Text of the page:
Economics and similar, for the sleep-deprived
A subtle change has been made to the comments links, so they no longer pop up. Does this in any way help with the problem about comments not appearing on permalinked posts, readers?
Update: seemingly not
Update: Oh yeah!
Friday, May 30, 2008
Refugee Camp All-Stars
A commenter on CT rightly upbraided me for neglecting the old blog and in particular, not having got round to the current Scouse wedding that is South African race relations. Once more, Thabo Mbeki demonstrates that there is a special place in the hall of political ignominy for those who do important jobs badly. I'm gonna top and tail this one with a pair of JK Galbraith quotes:
All of the great leaders have had one characteristic in common: it was the willingness to confront unequivocally the major anxiety of their people in their time. This, and not much else, is the essence of leadership
Obviously, Mbeki does not score well on this one; he's a world-class ignorer and equivocator. But on the other hand, I do think that a lot of people underestimate the unconscionable shittiness of the hand he's been dealt.
I have been on this one for quite a while, usually in the context of Mbeki's otherwise astonishing stasis in respect of Mugabe. The issue here is that South Africa is developing, along with a growing contingent of actual Zimbabwean refugees, a massive great class of bayaye - a piece of Ugandan slang made famous by Ryszard Kapuscinski, referring to an urban caste of full-time unemployed, living off their wits and small casual jobs, but mostly hanging around and being the source of nearly all the big political trouble in pre-Amin Uganda. The distinction between bayaye and the ordinary unemployed is one of accommodation to the status; the absence or disappearance of any link to the formal economy and civil state (to return to a theme of the last few weeks, it is not exactly difficult to think of your favourite local chickentown where the distinction between "long term unemployed" and bayaye is currently getting blurred. Quite an achievement for one of the world's most natural resources-intensive economies to deliver this during a commodities boom, by the way.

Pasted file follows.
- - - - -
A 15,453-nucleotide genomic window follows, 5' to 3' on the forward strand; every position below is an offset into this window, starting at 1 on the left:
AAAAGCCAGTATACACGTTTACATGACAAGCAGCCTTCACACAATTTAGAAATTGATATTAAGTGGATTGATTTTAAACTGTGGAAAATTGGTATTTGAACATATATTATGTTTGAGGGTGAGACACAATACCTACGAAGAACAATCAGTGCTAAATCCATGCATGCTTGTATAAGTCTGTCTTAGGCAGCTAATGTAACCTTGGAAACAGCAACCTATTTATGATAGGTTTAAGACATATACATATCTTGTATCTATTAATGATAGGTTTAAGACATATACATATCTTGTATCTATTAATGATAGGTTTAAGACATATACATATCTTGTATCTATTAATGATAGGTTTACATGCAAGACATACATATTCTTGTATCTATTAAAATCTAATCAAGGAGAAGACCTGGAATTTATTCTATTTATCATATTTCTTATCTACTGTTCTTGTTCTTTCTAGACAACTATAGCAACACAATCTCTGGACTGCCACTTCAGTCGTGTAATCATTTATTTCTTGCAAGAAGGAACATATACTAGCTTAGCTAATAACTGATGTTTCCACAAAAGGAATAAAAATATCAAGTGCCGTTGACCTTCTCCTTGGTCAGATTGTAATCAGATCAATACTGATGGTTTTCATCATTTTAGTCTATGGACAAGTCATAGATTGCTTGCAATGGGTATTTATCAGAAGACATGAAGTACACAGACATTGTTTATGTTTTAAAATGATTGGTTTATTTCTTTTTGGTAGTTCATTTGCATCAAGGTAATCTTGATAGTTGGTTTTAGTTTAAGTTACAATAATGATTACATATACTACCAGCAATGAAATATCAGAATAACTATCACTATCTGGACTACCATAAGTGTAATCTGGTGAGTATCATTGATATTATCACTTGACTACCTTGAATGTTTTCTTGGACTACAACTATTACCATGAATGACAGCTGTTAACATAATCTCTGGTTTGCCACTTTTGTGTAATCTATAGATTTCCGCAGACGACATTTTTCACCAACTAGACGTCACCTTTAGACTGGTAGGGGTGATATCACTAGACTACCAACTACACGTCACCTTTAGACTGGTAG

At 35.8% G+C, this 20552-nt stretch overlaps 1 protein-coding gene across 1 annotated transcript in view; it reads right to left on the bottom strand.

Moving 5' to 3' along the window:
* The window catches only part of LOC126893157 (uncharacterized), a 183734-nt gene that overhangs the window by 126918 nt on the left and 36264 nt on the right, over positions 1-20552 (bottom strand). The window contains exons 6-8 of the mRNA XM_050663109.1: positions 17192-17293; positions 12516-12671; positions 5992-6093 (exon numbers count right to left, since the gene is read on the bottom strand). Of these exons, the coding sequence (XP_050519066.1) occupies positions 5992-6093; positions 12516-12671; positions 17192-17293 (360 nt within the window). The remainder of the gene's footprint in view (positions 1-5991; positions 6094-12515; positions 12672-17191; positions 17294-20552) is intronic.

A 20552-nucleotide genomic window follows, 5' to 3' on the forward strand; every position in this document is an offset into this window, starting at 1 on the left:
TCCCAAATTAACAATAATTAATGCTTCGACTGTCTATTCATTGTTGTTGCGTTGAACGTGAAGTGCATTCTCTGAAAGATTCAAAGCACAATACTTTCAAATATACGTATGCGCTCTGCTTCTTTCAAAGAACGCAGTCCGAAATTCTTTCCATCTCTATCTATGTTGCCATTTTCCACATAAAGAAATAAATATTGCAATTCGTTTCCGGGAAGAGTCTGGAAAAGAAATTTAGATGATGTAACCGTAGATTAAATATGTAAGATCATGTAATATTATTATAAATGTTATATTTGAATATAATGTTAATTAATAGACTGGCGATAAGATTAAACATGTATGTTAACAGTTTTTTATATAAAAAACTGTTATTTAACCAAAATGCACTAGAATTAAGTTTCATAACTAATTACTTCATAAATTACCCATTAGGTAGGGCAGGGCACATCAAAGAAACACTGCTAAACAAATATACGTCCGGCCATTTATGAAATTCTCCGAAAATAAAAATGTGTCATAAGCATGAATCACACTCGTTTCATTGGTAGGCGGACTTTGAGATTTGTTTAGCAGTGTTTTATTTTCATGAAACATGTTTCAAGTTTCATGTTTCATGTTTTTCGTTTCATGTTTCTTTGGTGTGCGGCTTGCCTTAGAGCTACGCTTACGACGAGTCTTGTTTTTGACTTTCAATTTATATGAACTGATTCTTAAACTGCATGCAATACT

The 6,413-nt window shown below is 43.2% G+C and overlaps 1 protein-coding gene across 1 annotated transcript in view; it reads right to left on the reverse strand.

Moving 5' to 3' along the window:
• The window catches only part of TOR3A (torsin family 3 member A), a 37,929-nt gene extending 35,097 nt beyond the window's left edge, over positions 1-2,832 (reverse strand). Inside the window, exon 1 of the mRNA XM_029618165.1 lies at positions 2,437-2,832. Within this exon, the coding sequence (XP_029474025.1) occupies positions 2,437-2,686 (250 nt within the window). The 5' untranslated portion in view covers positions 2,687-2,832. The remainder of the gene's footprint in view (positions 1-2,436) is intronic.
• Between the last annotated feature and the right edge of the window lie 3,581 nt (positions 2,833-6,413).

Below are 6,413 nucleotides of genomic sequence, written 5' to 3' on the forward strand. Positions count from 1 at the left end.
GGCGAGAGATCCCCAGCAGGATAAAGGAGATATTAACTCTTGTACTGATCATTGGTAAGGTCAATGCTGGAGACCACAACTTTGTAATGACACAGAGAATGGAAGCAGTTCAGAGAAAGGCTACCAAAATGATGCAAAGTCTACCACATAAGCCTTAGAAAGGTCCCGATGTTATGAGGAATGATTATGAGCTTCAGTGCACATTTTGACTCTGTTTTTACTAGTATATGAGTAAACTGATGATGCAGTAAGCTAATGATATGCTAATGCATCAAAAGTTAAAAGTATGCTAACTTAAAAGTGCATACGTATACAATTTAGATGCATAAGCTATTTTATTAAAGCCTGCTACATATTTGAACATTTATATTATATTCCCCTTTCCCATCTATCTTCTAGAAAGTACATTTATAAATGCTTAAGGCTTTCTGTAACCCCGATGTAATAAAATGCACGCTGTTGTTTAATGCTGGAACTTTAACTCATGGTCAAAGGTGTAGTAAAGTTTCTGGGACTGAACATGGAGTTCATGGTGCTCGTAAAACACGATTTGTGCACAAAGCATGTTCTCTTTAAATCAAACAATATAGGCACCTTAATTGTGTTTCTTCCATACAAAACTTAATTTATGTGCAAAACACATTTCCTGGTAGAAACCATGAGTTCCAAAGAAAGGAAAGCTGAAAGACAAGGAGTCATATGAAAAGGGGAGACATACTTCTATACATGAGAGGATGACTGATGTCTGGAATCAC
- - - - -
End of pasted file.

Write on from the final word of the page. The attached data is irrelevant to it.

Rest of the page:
And refugees and IDPs are like the ultimate extension of bayaye. As well as having loads of spare time and no stake in society, they tend to have a frighteningly high frequency of mental health problems, a background of conflict and a daily lifestyle that more or less requires one to behave in an antisocial and violent manner in order to survive. Just as a scholar is a library's way of making more libraries, refugee camps are a crucial reproductive stage in the life cycle of atrocities. My guess is that Mbeki's inertia is the paralysis of fear - he's on a path on which all forks seem to be heading toward a very material risk of civil war in Zimbabwe, and the nature of things is that when it breaks out, a lot of the consequences are going to end up on his front porch.
Politics is not the art of the possible. Frequently it is the art of choosing between the disastrous and the unpalatable
this item posted by the management 5/30/2008 05:49:00 AM